[Spambayes] Introducing myself
Mon Nov 11 18:10:19 2002
> > If so, assuming the final calc isn't exponential, reducing the lookup
>> time/resources can be a big win performance-wise.
>I don't believe so. When using a Python dict as "the database", the time
>for scoring a msg is minor compared to the time taken by parsing and
>tokenization, and especially compared to the time just to get the msg *into*
>the system (whether that's file I/O, or socket I/O, or some email pkg's
>programming API, or whatever -- that part is the bottleneck when using a
>dict; when not using a dict, database access time may become a burden, and
>most databases in use here require string keys even if you're working with
>ints -- the database user has to convert the hash code to a string! Other
>databases (like ZODB) could use ints directly as keys, but they're rare.).
Oh, I'd roll my own, probably using an in-memory hash table scheme.
If you're hashing to a nice, randomly distributed 32-bit key, you'd
effectively take the database out of the equation.
I think most of the reason I lean this way is that I'm thinking about
actual implementations (as opposed to testing), and with bayesian,
you want to do this as close to each individual user as possible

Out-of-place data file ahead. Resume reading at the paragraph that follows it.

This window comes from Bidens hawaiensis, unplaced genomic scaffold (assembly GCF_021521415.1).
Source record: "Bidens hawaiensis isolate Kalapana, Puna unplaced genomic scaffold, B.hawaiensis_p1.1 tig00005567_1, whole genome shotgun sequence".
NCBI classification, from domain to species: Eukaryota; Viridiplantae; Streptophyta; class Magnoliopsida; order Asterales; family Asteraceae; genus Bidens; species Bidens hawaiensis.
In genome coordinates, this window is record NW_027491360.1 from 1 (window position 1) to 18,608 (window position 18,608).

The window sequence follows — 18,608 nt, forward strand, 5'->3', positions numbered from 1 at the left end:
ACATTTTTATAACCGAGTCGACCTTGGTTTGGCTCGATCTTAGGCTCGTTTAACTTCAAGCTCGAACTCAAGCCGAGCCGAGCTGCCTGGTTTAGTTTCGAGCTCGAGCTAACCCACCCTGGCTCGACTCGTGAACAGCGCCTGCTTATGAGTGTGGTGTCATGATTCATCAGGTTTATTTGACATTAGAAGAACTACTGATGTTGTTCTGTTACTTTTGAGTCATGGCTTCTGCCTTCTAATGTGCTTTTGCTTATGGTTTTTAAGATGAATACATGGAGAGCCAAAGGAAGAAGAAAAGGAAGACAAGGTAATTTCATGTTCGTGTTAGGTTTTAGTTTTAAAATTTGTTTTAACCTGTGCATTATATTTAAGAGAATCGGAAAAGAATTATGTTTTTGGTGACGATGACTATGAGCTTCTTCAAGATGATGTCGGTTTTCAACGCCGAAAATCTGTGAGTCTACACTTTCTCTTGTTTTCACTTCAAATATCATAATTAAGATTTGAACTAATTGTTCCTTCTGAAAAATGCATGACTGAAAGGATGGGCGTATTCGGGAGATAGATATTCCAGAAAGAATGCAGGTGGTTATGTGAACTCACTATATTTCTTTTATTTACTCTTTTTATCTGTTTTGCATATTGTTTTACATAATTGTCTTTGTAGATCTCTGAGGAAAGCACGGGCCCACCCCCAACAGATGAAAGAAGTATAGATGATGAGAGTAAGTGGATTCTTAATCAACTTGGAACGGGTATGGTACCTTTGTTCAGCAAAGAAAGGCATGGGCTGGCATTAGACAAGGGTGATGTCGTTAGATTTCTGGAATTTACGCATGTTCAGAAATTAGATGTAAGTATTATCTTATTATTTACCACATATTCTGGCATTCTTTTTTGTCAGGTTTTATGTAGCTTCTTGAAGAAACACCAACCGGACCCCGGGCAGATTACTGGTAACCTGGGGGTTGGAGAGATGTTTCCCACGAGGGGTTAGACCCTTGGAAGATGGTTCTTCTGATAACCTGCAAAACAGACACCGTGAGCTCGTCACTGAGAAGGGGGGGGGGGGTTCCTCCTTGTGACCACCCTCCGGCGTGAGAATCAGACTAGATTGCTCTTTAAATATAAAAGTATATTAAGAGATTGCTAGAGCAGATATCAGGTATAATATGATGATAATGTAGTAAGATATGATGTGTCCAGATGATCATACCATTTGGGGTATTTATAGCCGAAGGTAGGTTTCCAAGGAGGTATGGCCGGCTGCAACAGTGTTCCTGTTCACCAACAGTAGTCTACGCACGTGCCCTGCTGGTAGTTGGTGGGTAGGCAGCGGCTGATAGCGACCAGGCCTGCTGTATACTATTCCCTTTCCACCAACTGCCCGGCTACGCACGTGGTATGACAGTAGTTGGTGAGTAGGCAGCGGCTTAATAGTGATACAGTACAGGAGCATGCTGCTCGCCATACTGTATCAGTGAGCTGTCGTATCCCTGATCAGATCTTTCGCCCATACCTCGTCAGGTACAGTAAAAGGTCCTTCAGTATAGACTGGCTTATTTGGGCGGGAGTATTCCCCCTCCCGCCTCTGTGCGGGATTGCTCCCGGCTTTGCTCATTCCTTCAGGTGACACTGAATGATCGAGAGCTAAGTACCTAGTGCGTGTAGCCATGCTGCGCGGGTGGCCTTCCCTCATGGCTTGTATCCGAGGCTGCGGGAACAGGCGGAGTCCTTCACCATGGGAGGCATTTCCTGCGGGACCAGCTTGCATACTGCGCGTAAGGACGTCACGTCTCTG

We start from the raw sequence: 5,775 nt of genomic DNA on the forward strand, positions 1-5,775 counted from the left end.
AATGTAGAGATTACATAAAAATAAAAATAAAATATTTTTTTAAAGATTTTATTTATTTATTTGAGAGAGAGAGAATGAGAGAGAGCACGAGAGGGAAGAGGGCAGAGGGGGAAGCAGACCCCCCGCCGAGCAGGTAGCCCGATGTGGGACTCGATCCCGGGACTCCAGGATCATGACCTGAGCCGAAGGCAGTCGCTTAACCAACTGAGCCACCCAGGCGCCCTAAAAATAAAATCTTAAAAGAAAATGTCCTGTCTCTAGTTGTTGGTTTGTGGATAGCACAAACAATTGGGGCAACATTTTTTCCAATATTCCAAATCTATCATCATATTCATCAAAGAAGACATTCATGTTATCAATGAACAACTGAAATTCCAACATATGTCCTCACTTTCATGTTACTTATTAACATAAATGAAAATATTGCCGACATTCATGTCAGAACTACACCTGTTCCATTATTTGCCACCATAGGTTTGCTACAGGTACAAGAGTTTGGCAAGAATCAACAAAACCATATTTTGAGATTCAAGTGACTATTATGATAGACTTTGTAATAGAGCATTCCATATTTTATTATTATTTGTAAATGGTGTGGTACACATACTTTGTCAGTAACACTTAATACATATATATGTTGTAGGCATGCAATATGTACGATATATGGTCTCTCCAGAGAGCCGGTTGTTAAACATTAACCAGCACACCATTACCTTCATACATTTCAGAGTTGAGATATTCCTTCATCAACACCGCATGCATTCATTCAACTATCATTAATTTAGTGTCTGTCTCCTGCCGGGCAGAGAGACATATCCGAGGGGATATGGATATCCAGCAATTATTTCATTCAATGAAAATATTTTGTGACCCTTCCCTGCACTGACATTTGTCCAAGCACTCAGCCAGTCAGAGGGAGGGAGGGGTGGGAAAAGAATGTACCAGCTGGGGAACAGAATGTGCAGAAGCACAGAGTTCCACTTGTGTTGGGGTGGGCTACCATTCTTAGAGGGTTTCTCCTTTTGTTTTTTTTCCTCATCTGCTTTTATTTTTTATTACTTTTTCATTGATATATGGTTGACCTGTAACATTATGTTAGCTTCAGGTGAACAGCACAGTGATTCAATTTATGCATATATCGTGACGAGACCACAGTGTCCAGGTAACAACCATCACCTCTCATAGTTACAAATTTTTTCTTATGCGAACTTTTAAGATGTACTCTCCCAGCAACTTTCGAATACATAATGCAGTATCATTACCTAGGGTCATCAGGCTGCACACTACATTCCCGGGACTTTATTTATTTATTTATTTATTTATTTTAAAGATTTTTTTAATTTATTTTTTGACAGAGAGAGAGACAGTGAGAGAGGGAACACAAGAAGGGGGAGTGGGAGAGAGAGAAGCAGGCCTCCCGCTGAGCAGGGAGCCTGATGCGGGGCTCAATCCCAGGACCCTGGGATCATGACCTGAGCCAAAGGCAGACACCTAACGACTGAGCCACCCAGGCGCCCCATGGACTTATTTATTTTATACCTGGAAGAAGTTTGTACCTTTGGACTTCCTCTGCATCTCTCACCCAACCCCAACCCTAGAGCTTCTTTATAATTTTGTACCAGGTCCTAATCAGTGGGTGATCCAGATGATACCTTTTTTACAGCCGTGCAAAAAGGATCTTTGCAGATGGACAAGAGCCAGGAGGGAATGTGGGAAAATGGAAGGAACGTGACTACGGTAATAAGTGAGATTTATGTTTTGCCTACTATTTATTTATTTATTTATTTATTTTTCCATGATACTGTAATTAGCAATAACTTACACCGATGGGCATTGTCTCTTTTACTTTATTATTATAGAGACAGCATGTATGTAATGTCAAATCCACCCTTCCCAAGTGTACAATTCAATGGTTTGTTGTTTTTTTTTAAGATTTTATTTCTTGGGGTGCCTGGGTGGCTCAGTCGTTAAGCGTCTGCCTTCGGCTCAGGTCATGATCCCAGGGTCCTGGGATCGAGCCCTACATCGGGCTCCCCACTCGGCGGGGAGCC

(right in the mailreader, via a plugin). It seems to me that you're
at the point where testing the effects of data reduction techniques
would be fruitful. Once I get up and running on the code (just paid
the tithe to O'Reilly) I'll test it out.
One thing that occurred to me: now that you have something that seems
to work pretty well, have you considered backtracking on particular
features to see how much they contribute; for example, going to a
trivial state machine parser to spit out tokens?
>> Note that since you have the text of the token before you hash it,
>> you can keep that around for significant tokens and display it later.
>Good point! I had overlooked that indeed.
Yeah, we old farts ("When I was a lad, the bytes only had 6 bits!")
have lots of tricks. We don't so much write code as remember it and
> > The cost of the hashing is the inevitable collisions, which
>> blur the probabilities for colliding tokens.
>Another cost is obscuring the code.
Not really; it doesn't really matter what the format of a token
coming out of the parser is, does it? You might need an extra data
structure to take care of the hashed token/string token
correspondences but you only need touch that at the end of the parser
and in the diagnostic output.
>They can't really defeat this scheme that way. At best they can hope to
>push msgs into Unsure territory.
That is good enough, because it means the human has to look at it.
Which is what spammers want to have happen.
> What constitutes "very hammy" is a
>function of each user's database here, and no generic blob of text is going
>to score high for hamminess everywhere.